The Williams resident owns Twisted Horn Forge and is a co-owner of The Gallery in Williams. He turns sheets of metal into ravens and petroglyphs and discarded air tanks into bells and drums through the magic of blacksmithing, welding and a computer-assisted cutting machine.
He even turned a gas tank into a planet. The Mars Kaleidisphere on display at Lowell Observatory was a collaboration between Williams, John Rogers and Mike Frankel. Williams worked on the shell of the Kaleidisphere, which was originally a gas tank.
Williams’ collaborators weren’t sure the tank would work for the project, especially since Williams almost lost an eyebrow cutting it open. He had filled the tank with water in order to push out the remaining gas vapors, but didn’t quite get all of them.
“There was still some left in the tank,” he said. The cutting torch ignited the vapor with a whoosh of flame. Williams was able to rid the tank of the rest of the vapor by refilling it with water and letting it sit.
Williams studied the features of the red planet closely in order to recreate them on the outside of the sphere. He then hammered in the features by hand. Rogers and Frankel worked on the kaleidoscope part of the sphere, pulling photos from the Hubble telescope and combining it with their skills in glass and machinery.
Williams’ latest works center on ravens. It started with a customer requesting one of his bells with a raven added to it. The bell was easy enough -- Williams makes hundreds of them out of old air cylinders -- but the bird was another story.
Williams studied ravens from every angle by downloading photos from birding and naturalist websites. The body of the bird is cut, formed and welded from sheet metal. Then Williams designed a pattern for each feather and used a CNC machine - computer numerical control -- to cut out more than 2,000 feathers in various shapes and sizes. Each feather was then individually attached to the life-sized bird.
His current raven projects include a raven coiling a basket made out of rebar and a sculpture of a raven and the sun.
Williams got into metalworking while he was living in California.
“I was a mountain bike patroller for the national and state park system,” he said.
He loved mountain biking, and like most enthusiasts was looking for a way to create his own custom accessories. He joined up with a friend, who is a steel fabricator for the movie industry, to open a mobile bike repair shop.
He was so amazed at the variety of items his friend could make with a bit of metal and a few welds that Williams decided to take a welding class and become a certified welder.
About six months ago, he moved to Arizona and took up residence in Flagstaff, but job prospects for welders were slim with low pay; instead, he became a bus mechanic for Flagstaff Unified School District.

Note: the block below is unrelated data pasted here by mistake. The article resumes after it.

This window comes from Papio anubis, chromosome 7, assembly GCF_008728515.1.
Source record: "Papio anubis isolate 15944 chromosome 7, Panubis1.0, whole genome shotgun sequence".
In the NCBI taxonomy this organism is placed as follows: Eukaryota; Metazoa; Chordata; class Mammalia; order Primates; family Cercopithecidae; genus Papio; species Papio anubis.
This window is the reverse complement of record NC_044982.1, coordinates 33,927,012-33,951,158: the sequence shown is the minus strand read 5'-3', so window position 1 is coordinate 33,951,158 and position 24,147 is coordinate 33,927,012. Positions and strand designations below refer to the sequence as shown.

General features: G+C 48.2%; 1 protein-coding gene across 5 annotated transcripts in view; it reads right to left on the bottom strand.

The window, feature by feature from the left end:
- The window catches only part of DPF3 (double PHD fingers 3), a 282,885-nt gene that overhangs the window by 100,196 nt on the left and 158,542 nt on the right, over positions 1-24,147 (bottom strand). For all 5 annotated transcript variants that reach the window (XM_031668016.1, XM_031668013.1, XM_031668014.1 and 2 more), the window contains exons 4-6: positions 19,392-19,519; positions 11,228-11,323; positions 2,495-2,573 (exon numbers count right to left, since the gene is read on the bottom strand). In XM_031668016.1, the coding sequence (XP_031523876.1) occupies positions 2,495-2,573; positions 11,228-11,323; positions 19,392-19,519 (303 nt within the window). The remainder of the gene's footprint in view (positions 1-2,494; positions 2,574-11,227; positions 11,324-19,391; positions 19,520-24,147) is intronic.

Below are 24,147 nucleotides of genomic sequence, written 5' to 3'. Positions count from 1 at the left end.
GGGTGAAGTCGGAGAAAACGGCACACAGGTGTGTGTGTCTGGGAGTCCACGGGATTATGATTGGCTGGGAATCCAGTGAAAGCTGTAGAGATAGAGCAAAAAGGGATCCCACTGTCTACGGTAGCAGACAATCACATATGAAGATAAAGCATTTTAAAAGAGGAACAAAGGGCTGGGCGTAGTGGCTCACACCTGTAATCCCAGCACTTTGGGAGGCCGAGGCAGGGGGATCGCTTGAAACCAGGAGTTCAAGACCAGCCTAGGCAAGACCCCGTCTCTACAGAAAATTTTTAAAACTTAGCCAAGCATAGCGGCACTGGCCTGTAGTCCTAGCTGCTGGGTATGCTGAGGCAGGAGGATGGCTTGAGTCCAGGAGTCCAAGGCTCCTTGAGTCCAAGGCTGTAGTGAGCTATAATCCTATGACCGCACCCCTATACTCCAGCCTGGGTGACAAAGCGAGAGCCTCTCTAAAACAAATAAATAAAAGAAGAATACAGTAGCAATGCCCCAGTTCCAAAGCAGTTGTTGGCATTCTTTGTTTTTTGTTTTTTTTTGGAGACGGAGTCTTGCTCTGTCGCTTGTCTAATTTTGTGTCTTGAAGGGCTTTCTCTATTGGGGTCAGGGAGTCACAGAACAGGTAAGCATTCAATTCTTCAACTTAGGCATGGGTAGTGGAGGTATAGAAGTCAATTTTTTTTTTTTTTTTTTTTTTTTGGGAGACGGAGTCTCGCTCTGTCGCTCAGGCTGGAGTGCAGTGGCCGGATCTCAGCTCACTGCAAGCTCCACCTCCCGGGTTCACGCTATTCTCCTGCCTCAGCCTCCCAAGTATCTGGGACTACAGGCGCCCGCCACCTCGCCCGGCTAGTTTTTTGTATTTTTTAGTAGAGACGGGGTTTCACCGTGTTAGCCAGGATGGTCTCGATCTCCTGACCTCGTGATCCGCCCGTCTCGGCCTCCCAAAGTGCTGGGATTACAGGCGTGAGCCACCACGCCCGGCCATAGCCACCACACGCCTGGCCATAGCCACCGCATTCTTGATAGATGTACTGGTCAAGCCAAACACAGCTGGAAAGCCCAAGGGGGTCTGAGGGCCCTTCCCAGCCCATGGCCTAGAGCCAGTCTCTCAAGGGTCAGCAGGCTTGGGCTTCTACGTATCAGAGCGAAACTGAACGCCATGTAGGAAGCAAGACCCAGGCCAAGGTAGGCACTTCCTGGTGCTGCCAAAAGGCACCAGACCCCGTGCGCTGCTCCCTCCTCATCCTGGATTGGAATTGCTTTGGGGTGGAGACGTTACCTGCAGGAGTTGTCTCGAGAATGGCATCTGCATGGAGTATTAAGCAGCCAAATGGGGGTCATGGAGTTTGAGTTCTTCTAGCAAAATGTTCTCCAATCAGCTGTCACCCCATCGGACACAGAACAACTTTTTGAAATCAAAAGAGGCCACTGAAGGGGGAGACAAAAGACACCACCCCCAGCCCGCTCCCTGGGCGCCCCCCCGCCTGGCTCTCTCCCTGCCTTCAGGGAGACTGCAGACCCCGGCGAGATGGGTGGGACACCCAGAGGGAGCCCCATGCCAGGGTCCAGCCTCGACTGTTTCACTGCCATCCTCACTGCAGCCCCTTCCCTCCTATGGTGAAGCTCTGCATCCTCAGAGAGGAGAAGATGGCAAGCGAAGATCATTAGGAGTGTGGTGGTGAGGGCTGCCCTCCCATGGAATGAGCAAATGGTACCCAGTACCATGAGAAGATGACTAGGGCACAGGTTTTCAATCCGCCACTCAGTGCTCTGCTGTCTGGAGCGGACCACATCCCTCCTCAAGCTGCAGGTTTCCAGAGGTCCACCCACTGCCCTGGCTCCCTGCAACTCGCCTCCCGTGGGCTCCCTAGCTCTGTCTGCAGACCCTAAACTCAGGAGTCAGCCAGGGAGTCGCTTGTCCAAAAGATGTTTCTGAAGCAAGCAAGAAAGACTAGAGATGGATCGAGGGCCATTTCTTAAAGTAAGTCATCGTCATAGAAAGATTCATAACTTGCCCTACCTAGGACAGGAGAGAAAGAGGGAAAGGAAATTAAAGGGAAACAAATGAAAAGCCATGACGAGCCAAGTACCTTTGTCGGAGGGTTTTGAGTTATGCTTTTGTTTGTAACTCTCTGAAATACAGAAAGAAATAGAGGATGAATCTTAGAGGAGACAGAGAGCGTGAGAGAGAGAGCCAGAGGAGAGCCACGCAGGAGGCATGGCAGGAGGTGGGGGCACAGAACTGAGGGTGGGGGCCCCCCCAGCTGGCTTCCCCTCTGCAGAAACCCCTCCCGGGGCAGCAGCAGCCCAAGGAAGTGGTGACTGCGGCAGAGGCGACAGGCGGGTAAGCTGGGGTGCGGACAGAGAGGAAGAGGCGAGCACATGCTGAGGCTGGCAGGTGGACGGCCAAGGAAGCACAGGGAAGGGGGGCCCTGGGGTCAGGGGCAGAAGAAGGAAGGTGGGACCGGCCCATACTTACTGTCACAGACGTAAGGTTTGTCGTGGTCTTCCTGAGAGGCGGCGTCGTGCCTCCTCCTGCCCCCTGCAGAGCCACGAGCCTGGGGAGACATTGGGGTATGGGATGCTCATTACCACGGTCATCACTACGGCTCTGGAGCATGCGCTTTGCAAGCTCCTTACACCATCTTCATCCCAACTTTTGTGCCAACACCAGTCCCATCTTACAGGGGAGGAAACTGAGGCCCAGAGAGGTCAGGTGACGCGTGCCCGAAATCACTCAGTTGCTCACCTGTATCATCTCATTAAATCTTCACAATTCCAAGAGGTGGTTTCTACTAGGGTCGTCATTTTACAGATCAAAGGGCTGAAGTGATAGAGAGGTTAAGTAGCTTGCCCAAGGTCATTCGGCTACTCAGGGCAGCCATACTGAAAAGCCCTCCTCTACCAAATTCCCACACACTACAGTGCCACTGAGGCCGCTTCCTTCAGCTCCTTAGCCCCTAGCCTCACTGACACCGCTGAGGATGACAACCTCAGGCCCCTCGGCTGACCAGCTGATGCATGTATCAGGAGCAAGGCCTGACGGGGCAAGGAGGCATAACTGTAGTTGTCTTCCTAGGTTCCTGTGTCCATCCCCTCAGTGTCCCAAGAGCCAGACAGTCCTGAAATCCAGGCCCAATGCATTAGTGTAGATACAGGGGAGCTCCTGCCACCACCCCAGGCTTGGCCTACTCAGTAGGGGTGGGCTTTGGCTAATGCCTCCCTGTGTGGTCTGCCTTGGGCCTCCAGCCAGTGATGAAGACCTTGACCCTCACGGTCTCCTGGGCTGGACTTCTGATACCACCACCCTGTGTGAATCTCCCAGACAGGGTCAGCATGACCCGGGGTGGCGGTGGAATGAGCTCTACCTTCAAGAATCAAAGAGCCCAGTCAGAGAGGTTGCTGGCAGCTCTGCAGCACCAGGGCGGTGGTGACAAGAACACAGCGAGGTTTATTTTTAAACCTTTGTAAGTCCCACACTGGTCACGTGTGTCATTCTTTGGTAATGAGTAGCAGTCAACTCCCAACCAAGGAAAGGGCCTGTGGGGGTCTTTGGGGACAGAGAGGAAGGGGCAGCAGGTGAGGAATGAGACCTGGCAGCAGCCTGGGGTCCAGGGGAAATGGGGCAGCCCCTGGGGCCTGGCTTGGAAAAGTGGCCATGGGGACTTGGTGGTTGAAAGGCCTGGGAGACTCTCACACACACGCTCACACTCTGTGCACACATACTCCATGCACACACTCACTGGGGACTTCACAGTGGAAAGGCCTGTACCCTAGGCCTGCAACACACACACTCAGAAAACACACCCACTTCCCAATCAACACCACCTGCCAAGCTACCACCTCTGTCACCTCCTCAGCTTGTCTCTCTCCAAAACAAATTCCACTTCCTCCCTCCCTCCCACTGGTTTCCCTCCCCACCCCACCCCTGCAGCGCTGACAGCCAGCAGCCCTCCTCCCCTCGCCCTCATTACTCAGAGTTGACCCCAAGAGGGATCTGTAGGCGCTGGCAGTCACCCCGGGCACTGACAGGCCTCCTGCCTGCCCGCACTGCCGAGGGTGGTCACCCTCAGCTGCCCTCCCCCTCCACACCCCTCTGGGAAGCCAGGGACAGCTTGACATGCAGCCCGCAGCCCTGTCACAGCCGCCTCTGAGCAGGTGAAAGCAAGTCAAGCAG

While working at the school district, he stopped by a recycled art show.
“I was looking at some of the items and thought ‘I could do that,’” he said.
He started saving and asking others at the shop to save bits of scrap metal for him. He saved used horseshoes and welded them together to create wine racks, cactuses and other items.
“But that’s just sticking things together,” he said. Williams wanted to do more, so he started taking blacksmithing classes at Pieh Tool in Camp Verde.
This allowed him to expand his skills and creativity into making items like his raven sculptures, drums, and flowers for his Shoeguaro cactus sculptures made from mule shoes from the Grand Canyon. Nearly everything he uses to create his artworks are recycled or upcycled from other materials.
Williams is a graduate of the Coconino Center for the Arts’ ArtBox Institute. The program helps artists of all kinds learn how to set up a business plan, calculate sales tax, market themselves and their artwork, and show their work.
Williams said the program was a big help in creating his websites, setting up and operating the gallery, and marketing his art.
He entered his first art show, the Recycled Art Exhibition in Flagstaff, in 2011 and won the Elegance award. The next year he entered again and won Best in Show for one of his Shoeguaro pieces. Last year, he won Best in Show at the Coconino Center for the Arts It’s Elemental Art Show for a piece called “Resonance.”
The piece features a bell hanging from a tree branch with panels of petroglyphs on both sides and a bowl of water filled with stones below it. On his website, Williams describes how the hum of the bell is like ripples in a pond. He compares the ripples to life, where most of us start our lives in one spot then move outward as we grow.
In 2011, Williams and his wife, Kris, together with a number of other artists, opened a co-op gallery in downtown Williams on Route 66. The artists featured in the gallery take turns operating it.
A number of people told Williams the gallery wouldn’t make it and he conceded it looked a little strange among all of the more touristy-type shops. But they stuck together through the first year, and then in March of the following year, two more galleries opened and more of the touristy-type shops started carrying more art.
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